Rhode Island was hardly shocked when Gordon Fox admitted to taking bribes when he was Speaker of the House. Indeed, politics and corruption go together like apple pie and ice cream.
For the owners of Shark Bar and Grille, paying Fox $52,500 for a liquor license was a bargain. Without scorpion bowls, there’s no way the raucous nightclub-esque bar would have made money. As a friend of mine said when I asked him about Shark, “nobody was going there for the sushi.”
Whenever the government has power, there will be businessmen who want to pay bribes and politicians who want to take them. Some level of corruption is inevitable, but that doesn’t mean it can’t be reduced with some common-sense reforms – even in Rhode Island.
First, politicians shouldn’t be allowed to serve on city boards in addition to being legislators. Until that’s changed, a bribe for a liquor license or zoning variance can easily be disguised as a campaign contribution.
Second, Rhode Island should strengthen the state ethics commission. They should be empowered to subpoena legislator’s financial records and randomly audit campaign funds. This would reduce corruption even before the commission took any formal action. The deterrence effect from lawmakers knowing they were being watched more closely would stop the most egregious forms of campaign finance violations.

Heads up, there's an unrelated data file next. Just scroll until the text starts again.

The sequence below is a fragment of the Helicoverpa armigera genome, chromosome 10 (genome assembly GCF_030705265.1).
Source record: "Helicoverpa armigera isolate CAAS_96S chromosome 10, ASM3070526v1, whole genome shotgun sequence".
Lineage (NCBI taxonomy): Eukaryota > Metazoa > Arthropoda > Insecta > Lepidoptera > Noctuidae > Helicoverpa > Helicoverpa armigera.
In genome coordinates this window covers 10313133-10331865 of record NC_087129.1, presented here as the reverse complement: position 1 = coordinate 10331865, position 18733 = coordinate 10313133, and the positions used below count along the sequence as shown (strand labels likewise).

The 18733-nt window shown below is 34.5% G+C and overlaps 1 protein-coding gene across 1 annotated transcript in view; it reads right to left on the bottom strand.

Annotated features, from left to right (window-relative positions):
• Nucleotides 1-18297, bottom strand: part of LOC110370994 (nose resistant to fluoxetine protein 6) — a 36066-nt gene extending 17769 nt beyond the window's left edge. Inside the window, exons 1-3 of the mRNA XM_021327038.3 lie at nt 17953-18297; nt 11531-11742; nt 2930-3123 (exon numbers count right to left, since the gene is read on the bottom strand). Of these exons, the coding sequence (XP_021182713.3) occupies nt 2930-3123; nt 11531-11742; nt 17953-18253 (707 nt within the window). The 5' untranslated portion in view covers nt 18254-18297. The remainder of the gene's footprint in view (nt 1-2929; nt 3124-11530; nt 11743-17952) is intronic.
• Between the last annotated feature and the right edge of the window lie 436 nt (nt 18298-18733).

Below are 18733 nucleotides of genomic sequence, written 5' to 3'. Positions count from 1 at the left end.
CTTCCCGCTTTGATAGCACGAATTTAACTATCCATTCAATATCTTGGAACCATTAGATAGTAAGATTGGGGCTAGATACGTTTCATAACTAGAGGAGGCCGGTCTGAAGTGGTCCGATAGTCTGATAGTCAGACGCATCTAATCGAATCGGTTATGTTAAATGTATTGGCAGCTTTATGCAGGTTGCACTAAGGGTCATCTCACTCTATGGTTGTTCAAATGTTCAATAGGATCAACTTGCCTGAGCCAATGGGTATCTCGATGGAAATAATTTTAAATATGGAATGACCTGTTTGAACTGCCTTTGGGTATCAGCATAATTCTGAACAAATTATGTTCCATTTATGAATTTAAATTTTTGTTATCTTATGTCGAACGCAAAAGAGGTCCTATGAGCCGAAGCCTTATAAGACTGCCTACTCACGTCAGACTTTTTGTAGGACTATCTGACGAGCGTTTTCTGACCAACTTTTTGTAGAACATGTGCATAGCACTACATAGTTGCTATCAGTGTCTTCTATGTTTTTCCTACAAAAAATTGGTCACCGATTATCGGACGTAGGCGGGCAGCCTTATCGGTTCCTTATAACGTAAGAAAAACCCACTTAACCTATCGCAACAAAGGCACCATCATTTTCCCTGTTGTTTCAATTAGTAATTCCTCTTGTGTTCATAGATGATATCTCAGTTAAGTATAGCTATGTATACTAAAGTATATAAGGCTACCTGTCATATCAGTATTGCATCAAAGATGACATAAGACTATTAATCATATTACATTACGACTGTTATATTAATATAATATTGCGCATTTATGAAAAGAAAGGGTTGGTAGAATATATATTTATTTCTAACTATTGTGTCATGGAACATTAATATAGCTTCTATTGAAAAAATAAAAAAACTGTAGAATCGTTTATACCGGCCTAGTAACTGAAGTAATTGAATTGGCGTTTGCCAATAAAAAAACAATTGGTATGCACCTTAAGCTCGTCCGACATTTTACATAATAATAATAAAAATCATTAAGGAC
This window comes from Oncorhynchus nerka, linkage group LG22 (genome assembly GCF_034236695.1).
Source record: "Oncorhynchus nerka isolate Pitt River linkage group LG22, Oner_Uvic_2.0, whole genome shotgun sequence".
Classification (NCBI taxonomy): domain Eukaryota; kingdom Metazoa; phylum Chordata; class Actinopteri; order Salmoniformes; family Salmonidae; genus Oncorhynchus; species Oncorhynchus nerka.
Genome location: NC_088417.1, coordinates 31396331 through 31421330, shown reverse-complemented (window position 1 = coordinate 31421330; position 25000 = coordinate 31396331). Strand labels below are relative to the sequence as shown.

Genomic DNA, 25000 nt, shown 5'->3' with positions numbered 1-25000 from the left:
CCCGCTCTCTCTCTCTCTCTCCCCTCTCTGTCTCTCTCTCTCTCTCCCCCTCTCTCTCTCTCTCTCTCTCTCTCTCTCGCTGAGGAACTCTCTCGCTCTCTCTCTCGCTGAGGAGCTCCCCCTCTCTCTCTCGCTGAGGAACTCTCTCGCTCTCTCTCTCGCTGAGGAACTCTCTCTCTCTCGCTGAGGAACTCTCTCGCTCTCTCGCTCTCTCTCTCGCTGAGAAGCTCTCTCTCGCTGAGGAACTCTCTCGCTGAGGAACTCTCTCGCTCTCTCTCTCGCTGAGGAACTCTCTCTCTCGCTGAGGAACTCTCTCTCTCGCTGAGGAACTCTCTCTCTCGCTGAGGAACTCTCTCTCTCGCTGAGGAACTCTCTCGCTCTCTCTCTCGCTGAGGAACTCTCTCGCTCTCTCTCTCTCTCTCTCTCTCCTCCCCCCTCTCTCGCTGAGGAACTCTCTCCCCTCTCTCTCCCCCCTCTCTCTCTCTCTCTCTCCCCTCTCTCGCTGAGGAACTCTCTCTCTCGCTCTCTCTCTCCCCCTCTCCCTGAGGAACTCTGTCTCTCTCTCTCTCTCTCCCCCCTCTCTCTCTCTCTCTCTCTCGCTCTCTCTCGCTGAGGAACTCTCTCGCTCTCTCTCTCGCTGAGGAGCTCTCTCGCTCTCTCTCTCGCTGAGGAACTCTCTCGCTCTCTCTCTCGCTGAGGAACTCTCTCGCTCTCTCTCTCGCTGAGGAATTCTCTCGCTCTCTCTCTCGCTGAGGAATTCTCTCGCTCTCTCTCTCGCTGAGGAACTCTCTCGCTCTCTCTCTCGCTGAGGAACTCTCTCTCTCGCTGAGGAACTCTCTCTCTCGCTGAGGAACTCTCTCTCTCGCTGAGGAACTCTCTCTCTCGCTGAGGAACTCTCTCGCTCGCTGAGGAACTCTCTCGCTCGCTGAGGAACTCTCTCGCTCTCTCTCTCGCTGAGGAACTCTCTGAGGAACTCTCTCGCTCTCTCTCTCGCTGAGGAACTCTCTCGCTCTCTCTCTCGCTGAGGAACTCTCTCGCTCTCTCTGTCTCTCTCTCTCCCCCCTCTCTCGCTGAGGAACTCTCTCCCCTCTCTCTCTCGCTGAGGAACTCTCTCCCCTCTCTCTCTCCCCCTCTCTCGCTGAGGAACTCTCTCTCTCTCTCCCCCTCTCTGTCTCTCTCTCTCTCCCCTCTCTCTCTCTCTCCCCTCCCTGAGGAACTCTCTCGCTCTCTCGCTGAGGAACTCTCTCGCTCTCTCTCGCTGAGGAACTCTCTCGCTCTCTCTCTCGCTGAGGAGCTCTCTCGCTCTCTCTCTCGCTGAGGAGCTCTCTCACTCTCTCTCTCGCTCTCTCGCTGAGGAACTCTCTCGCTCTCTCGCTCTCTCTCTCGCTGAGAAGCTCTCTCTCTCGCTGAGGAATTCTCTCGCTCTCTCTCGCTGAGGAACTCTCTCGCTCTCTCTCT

Third, legislators should be paid more. This won’t be politically popular, especially as the state faces a budget deficit. However, paying legislators more would make them less dependent on money earned as lawyers, city employees, and other jobs rife with conflicts of interest. It’s a fair trade in exchange for stricter conflict of interest laws.
Fourth, the Republican Party should be more aggressive in challenging incumbent lawmakers. Politicians who know they’ll be facing an opponent will be more honest. Fielding more Republican candidates, especially candidates who will investigate their opponents’ finances and force them to answer hard questions, will empower voters to punish ethically challenged politicians.
A platform of reform and honest government would be a strong message for the next Republican running for governor. In neighboring Massachusetts, where the last three Speakers of the House have left office under indictment, Republicans have used this strategy successfully. The last two Republican governors, Mitt Romney and Charlie Baker, both sold themselves to voters as a check on the partisan and unethical legislature.